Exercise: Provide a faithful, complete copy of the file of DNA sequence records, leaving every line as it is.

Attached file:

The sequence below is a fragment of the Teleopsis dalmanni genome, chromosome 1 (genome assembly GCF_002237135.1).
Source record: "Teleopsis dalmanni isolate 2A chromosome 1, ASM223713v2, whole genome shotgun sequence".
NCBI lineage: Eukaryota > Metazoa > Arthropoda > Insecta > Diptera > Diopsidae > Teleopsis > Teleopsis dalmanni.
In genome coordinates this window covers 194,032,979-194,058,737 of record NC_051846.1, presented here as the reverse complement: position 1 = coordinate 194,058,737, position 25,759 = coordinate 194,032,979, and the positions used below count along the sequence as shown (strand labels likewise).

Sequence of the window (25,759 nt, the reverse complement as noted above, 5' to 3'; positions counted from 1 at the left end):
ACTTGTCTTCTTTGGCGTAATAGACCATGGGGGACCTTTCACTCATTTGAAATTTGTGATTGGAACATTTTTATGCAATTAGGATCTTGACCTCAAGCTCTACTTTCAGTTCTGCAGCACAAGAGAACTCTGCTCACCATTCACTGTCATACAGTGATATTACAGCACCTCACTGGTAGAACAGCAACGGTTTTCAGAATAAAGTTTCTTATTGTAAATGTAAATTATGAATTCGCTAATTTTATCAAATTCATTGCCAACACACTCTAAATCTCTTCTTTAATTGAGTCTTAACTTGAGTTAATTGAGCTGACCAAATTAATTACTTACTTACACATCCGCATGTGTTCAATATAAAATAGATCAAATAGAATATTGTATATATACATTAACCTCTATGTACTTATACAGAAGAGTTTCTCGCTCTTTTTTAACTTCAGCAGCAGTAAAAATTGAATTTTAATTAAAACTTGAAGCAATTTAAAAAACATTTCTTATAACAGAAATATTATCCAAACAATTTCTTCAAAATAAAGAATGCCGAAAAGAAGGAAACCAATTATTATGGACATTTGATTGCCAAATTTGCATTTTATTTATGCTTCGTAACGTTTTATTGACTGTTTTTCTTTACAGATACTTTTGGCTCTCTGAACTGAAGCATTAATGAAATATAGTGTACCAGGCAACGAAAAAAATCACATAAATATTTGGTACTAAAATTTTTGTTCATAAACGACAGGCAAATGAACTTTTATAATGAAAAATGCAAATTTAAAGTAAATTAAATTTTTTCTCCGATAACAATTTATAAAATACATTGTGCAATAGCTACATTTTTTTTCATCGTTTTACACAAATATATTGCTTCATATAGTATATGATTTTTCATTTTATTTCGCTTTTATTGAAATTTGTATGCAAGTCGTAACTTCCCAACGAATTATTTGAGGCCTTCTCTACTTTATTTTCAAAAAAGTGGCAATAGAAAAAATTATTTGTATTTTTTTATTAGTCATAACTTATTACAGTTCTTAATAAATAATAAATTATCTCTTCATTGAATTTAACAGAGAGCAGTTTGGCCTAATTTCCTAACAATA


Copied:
The sequence below is a fragment of the Teleopsis dalmanni genome, chromosome 1 (genome assembly GCF_002237135.1).
Source record: "Teleopsis dalmanni isolate 2A chromosome 1, ASM223713v2, whole genome shotgun sequence".
NCBI lineage: Eukaryota > Metazoa > Arthropoda > Insecta > Diptera > Diopsidae > Teleopsis > Teleopsis dalmanni.
In genome coordinates this window covers 194,032,979-194,058,737 of record NC_051846.1, presented here as the reverse complement: position 1 = coordinate 194,058,737, position 25,759 = coordinate 194,032,979, and the positions used below count along the sequence as shown (strand labels likewise).

Sequence of the window (25,759 nt, the reverse complement as noted above, 5' to 3'; positions counted from 1 at the left end):
ACTTGTCTTCTTTGGCGTAATAGACCATGGGGGACCTTTCACTCATTTGAAATTTGTGATTGGAACATTTTTATGCAATTAGGATCTTGACCTCAAGCTCTACTTTCAGTTCTGCAGCACAAGAGAACTCTGCTCACCATTCACTGTCATACAGTGATATTACAGCACCTCACTGGTAGAACAGCAACGGTTTTCAGAATAAAGTTTCTTATTGTAAATGTAAATTATGAATTCGCTAATTTTATCAAATTCATTGCCAACACACTCTAAATCTCTTCTTTAATTGAGTCTTAACTTGAGTTAATTGAGCTGACCAAATTAATTACTTACTTACACATCCGCATGTGTTCAATATAAAATAGATCAAATAGAATATTGTATATATACATTAACCTCTATGTACTTATACAGAAGAGTTTCTCGCTCTTTTTTAACTTCAGCAGCAGTAAAAATTGAATTTTAATTAAAACTTGAAGCAATTTAAAAAACATTTCTTATAACAGAAATATTATCCAAACAATTTCTTCAAAATAAAGAATGCCGAAAAGAAGGAAACCAATTATTATGGACATTTGATTGCCAAATTTGCATTTTATTTATGCTTCGTAACGTTTTATTGACTGTTTTTCTTTACAGATACTTTTGGCTCTCTGAACTGAAGCATTAATGAAATATAGTGTACCAGGCAACGAAAAAAATCACATAAATATTTGGTACTAAAATTTTTGTTCATAAACGACAGGCAAATGAACTTTTATAATGAAAAATGCAAATTTAAAGTAAATTAAATTTTTTCTCCGATAACAATTTATAAAATACATTGTGCAATAGCTACATTTTTTTTCATCGTTTTACACAAATATATTGCTTCATATAGTATATGATTTTTCATTTTATTTCGCTTTTATTGAAATTTGTATGCAAGTCGTAACTTCCCAACGAATTATTTGAGGCCTTCTCTACTTTATTTTCAAAAAAGTGGCAATAGAAAAAATTATTTGTATTTTTTTATTAGTCATAACTTATTACAGTTCTTAATAAATAATAAATTATCTCTTCATTGAATTTAACAGAGAGCAGTTTGGCCTAATTTCCTAACAATA